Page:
In the July 2, 2014 JBJS, Leroux et al. describe the risk factors for repeat surgery after ORIF of midshaft clavicle fractures. The study analyzed 1,350 patients treated with surgery between 2002 and 2010 in Ontario. It is important to note that this analysis includes years after 2007, when JBJS published the seminal multicenter RCT on this topic by the Canadian Orthopaedic Trauma Society (COTS). The essence of that study was that ORIF with plate fixation results in a lower rate of nonunion and better functional outcomes predominantly in patients who have completely displaced fractures with about 2 cm of shortening or displacement.
Since that publication, we have seen an explosion in the operative treatment of midshaft clavicle fractures in North America. However, all too often the inclusion criteria derived from the seminal RCT are not referenced in individual patient decision making, and the presence of a clavicle fracture–regardless of degree of displacement–becomes an indication for surgical management.
The findings of the Leroux study should help put a hard stop to this! These researchers found a 24.6% incidence of repeat surgery in this cohort of patients. The most common reoperation was isolated implant removal (18.8%), and the incidence of major complications included nonunion (2.6%), deep infection (2.6%), pneumothoraces (1.2%), and malunion (1.1%). Risk of reoperation was increased in female patients and in those with major medical comorbidities. Limited surgeon experience increased the risk of reoperation for infection.
The orthopaedic surgery community must heed these data and act upon them. We should not misinterpret the COTS study to “encourage” a patient to opt for surgery if he or she has a midshaft clavicle fracture with less than 2 cm of shortening or displacement. The technical aspects of surgery for midshaft clavicle nonunion is not that different than that for a fresh fracture, so avoidance of nonunion must be thoughtfully discussed with the patient before recommending surgical fixation.
The bottom line that Leroux et al. provide is that surgery for a midshaft clavicle fracture is not a guaranteed success and that surgeon experience matters. And beyond clavicle fractures, let’s be sure we use our literature during shared decision making in an accurate and appropriate manner. That is a basic tenet of professionalism that we all should subscribe to.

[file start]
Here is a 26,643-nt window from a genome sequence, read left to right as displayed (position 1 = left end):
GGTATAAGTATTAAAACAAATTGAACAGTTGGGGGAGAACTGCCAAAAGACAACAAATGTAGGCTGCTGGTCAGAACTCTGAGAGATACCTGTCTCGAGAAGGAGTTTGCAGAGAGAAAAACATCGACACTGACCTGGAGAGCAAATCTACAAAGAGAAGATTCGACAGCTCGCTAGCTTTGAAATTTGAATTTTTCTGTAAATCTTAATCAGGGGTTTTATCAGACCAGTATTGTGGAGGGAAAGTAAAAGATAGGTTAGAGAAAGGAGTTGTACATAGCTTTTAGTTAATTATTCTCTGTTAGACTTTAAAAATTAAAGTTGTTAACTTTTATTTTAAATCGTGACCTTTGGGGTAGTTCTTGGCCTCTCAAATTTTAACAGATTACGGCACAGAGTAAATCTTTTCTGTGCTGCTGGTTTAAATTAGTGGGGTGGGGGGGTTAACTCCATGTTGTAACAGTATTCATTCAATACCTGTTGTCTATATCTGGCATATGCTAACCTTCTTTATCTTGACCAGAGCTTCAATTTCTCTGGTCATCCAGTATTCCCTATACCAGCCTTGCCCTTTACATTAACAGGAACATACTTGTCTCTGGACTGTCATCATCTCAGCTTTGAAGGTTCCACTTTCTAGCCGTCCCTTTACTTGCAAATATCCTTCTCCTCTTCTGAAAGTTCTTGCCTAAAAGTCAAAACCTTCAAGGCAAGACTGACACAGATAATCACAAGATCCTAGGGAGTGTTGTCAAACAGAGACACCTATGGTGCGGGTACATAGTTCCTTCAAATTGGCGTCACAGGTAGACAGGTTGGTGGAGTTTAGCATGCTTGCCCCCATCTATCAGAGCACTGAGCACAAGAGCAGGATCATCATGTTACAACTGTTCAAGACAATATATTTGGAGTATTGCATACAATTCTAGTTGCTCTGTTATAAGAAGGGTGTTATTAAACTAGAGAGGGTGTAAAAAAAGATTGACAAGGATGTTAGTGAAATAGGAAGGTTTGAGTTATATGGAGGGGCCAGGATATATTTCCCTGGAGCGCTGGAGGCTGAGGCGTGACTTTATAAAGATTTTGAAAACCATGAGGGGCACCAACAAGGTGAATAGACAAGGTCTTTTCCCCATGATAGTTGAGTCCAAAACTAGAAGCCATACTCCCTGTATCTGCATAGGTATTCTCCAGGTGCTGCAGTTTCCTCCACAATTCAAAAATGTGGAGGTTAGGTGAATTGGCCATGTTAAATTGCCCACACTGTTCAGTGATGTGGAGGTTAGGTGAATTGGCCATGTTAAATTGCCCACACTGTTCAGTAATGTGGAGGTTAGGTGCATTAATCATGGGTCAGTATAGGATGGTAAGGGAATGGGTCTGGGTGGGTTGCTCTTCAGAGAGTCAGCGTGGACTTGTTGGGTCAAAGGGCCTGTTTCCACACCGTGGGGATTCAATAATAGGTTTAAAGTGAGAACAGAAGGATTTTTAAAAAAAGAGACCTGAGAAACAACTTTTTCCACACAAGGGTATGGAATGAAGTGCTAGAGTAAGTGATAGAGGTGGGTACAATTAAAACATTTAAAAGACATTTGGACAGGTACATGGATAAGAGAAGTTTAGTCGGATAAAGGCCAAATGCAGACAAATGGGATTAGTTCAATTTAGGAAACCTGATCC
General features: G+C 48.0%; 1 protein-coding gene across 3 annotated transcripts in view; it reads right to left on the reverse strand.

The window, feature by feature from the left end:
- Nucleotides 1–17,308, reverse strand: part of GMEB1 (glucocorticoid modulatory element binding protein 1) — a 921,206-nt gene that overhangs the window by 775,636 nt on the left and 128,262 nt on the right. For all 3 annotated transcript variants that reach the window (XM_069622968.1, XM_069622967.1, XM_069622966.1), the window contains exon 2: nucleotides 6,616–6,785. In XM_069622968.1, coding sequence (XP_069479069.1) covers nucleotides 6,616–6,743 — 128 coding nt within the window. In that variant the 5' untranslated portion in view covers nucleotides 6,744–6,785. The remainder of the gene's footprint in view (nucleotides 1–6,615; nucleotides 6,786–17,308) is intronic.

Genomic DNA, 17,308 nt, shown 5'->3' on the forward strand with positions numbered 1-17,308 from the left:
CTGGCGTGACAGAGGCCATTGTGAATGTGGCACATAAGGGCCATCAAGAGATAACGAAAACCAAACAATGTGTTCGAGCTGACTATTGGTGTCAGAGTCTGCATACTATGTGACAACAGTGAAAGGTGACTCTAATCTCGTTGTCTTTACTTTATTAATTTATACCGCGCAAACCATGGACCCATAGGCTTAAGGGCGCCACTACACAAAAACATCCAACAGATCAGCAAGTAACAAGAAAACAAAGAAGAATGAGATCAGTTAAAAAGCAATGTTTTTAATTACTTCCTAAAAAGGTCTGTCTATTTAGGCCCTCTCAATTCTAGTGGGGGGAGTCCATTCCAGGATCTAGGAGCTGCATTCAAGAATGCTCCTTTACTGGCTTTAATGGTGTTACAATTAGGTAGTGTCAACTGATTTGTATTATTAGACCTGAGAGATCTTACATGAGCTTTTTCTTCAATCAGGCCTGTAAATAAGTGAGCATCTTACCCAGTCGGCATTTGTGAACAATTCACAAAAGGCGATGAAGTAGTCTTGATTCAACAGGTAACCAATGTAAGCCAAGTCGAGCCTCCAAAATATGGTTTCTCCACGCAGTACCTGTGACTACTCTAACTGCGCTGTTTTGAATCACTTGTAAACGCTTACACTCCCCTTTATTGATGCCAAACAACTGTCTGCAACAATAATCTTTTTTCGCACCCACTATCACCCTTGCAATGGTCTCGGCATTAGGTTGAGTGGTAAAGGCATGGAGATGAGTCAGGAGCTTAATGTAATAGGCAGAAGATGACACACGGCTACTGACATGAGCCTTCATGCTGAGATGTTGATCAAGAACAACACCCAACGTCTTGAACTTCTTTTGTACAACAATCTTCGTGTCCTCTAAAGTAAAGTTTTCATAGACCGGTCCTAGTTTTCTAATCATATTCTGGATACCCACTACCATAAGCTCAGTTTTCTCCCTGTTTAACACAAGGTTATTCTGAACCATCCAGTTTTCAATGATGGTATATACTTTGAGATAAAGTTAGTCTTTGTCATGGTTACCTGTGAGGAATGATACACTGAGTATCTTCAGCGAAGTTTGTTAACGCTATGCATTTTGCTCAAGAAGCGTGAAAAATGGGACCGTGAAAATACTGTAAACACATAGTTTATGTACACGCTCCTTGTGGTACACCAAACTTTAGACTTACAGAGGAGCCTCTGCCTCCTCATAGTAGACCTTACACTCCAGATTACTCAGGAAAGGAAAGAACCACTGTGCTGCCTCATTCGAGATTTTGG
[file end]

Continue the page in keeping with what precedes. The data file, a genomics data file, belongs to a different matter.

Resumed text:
JBJS welcomes Dr. Marc Swiontkowski as our new Editor-in-Chief. Dr. Swiontkowski is a trauma specialist and professor in the Department of Orthopaedic Surgery at the University of Minnesota Medical School. He is also the former CEO of TRIA Orthopaedics and past president of the American Orthopaedic Association and the Orthopaedic Trauma Association.
We are excited to work with Dr. Swiontkowski to continue strengthening JBJS as it supports the practice of orthopaedics and musculoskeletal health for everyone.
As Dr. Swiontkowski works with our departing Editor-in-Chief, Dr. Vern Tolo, during this transition, he was gracious enough to answer a few questions for OrthoBuzz.
JBJS: As you transition into the role of Editor-in-Chief at JBJS, what are you most excited about?
Dr. Swiontkowski: The opportunity to work with a highly talented group of editors and authors to influence the course of musculoskeletal medicine and surgery is what excites me the most.
JBJS: What are your goals for JBJS?
Dr. Swiontkowski: I hope to maintain our excellence in peer review while innovating in new ways to deliver information to surgeons in ways that are most useful for clinical decision making.
JBJS: As JBJS celebrates its 125th anniversary this year, how would you describe the impact the Journal has had on orthopaedics?
Dr. Swiontkowski: JBJS has been at the forefront of all the important developments in the field, and those developments have directly impacted patients with musculoskeletal disorders.